Mana allows api-oriented clients greater stability and high availability in demanding distributed battles and boss fights.
Clone or download
Latest commit 4c44cdb May 3, 2018


Build Status

Mana is an small package that provides basic and a dead simple API structure for creating high performance API clients. Take your mana potion and start creating magical API clients which contain the following powers:

  • Rolling tokens Supports multiple OAuth tokens which will be switched when rate limits are hit.
  • Callback queue Multiple requests calls to the same URL will result in a single call.
  • Mirrors When API endpoints become unresponsive, alternate replica's or mirrors API's can be hit instead.
  • Back off Build in exponential back off when the API endpoint returns an error or error code.
  • Conditional requests Requests with Etags can be cached and result will be reused when a 304 is returned. (Supports async and sync cache engines.)


The module is released through npm.

npm install --save mana


Before you get started with building your first mana based API client there are some assumptions we make


We assume that the supplied token(s) should be used as Authorization header and that the supplied token should be prefixed with token .

Rate limiting

Again, we have to make some sane assumptions here as well. There tons of ways that an API server can say that you've reached your limit. We assume that it sends the following headers with each HTTP response:

  • x-ratelimit-reset Time when the limit is reset in UTC EPOCH seconds.
  • x-ratelimit-limit Maximum of requests the user can make.
  • x-ratelimit-remaining The amount of requests the user has left.

We will only take these values in to account when multiple tokens are used and a none 200 status code has been returned from the server.


In order to relieve stress on the API server that you're implementing there is an option to supply a cache instance which will be used to store responses that have etag headers. When we're about to request an API we check if the URL has been stored in the cache and use the stored etag in the if-none-match header so we can trigger a 304 response on the API end point and use our cached data instead. This reduces the amount of data you need receive over the connection and some API providers like GitHub don't count 304 requests as part of their rate limiting.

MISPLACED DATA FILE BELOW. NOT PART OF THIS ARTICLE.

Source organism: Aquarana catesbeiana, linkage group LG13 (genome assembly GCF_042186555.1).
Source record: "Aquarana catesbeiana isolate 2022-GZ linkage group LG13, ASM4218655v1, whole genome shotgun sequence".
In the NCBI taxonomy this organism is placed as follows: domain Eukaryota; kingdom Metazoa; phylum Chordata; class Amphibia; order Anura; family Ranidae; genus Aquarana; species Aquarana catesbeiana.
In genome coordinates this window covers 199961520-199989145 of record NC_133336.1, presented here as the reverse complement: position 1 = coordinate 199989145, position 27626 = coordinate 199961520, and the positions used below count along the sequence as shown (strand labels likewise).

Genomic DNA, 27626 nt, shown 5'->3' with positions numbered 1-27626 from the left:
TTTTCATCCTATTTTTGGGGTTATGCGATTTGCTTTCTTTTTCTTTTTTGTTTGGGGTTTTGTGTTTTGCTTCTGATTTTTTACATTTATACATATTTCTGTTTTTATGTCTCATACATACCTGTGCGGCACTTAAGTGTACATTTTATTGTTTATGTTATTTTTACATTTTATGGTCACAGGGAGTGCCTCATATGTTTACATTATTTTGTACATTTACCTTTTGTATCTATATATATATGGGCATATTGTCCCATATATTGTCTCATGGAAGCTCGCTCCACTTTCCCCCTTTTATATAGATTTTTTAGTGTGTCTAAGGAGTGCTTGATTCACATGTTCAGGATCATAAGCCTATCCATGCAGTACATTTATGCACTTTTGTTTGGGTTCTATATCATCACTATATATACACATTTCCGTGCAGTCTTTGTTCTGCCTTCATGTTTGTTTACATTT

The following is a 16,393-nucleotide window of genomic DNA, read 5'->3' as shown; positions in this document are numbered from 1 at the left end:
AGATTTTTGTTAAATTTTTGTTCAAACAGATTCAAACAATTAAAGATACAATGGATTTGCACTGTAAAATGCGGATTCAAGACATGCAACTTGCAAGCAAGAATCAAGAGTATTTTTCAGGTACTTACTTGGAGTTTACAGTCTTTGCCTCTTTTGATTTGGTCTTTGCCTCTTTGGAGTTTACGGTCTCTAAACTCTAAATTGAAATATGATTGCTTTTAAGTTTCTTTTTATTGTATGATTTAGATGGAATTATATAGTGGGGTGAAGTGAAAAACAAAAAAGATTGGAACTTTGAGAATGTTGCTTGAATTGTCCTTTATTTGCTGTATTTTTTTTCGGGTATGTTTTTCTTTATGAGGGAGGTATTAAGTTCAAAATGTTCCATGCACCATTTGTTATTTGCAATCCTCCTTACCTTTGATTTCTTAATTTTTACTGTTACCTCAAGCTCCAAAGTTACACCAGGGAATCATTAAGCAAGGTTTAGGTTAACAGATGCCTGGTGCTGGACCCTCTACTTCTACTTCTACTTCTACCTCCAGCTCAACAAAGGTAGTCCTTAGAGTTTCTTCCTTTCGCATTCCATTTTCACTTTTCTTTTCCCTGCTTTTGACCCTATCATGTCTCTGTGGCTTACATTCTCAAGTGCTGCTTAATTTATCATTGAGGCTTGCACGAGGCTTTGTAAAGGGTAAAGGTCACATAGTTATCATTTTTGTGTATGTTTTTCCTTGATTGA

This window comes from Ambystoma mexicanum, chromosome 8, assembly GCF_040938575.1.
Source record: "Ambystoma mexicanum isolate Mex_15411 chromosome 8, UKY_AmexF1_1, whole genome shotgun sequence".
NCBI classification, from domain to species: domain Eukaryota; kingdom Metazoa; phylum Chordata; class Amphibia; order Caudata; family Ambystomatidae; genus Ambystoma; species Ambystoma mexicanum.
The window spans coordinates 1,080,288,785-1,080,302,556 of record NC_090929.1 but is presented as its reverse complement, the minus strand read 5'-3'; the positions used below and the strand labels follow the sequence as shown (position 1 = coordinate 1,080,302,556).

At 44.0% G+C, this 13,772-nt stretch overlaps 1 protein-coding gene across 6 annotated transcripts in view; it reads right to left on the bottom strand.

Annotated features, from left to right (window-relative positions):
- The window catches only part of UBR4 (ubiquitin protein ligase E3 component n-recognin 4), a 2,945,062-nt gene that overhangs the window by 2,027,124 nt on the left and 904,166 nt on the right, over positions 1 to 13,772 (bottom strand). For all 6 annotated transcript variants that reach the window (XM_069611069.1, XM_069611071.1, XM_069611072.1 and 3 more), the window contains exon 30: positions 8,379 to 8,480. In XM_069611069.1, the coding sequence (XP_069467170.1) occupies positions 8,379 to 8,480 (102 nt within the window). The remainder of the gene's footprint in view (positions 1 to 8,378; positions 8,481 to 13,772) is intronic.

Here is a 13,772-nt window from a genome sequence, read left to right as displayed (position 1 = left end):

See mana.fireforget() for more details on the cache API requirements.


In all of the examples we assume that you've loaded the library using:

'use strict';

var mana = require('mana');

To create you own custom mana instance you need to extend the returned mana instance. Extending is done by calling the mana.extend method with an object which will be merged on the prototype:

var MyAPI = mana.extend({
  api: ''

In the code snippet you see us adding the api property and storing the result of the extending as the MyAPI class. The api property is one of the properties that are required and need to be specified on every single instance. The following properties are required to be specified on your custom mana:

  • api The URL of the site we're communicating with.
  • name Name of your module.
  • version Version number of your module.

The version and name can be set automatically if you are using the .drink(module) method to expose the module and lazy load the API endpoints. It does make the assumption that package.json file is in the same directory as the file that calls the .drink method.

There are also a couple of properties which are optional but can be overridden if needed:

  • maxdelay The maximum delay for the exponential back off. Defaults to 60 seconds.
  • mindelay The minimum delay for the exponential back off. Defaults to 100 ms.
  • retries The maximum of retries of the API call we can do. Defaults to 3.
  • factor The exponential back off factor. Defaults to 2.